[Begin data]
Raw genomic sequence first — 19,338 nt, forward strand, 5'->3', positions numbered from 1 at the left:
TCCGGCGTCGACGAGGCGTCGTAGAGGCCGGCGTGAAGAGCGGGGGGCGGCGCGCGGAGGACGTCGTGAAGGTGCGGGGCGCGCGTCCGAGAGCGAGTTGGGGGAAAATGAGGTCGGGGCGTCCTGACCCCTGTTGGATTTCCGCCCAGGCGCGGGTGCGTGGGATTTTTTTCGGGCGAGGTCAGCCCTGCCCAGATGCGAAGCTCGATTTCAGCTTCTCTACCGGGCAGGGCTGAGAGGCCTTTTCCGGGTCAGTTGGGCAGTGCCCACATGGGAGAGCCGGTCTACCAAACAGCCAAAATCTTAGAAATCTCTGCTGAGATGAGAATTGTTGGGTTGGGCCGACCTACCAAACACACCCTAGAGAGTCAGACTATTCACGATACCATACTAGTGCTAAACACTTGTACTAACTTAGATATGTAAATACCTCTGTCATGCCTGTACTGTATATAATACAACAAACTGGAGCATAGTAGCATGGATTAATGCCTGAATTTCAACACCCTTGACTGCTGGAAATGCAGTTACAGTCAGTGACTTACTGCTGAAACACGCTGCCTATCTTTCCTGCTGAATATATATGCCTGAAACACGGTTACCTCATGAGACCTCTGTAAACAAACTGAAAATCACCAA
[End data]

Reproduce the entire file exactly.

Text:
Raw genomic sequence first — 19,338 nt, forward strand, 5'->3', positions numbered from 1 at the left:
TCCGGCGTCGACGAGGCGTCGTAGAGGCCGGCGTGAAGAGCGGGGGGCGGCGCGCGGAGGACGTCGTGAAGGTGCGGGGCGCGCGTCCGAGAGCGAGTTGGGGGAAAATGAGGTCGGGGCGTCCTGACCCCTGTTGGATTTCCGCCCAGGCGCGGGTGCGTGGGATTTTTTTCGGGCGAGGTCAGCCCTGCCCAGATGCGAAGCTCGATTTCAGCTTCTCTACCGGGCAGGGCTGAGAGGCCTTTTCCGGGTCAGTTGGGCAGTGCCCACATGGGAGAGCCGGTCTACCAAACAGCCAAAATCTTAGAAATCTCTGCTGAGATGAGAATTGTTGGGTTGGGCCGACCTACCAAACACACCCTAGAGAGTCAGACTATTCACGATACCATACTAGTGCTAAACACTTGTACTAACTTAGATATGTAAATACCTCTGTCATGCCTGTACTGTATATAATACAACAAACTGGAGCATAGTAGCATGGATTAATGCCTGAATTTCAACACCCTTGACTGCTGGAAATGCAGTTACAGTCAGTGACTTACTGCTGAAACACGCTGCCTATCTTTCCTGCTGAATATATATGCCTGAAACACGGTTACCTCATGAGACCTCTGTAAACAAACTGAAAATCACCAA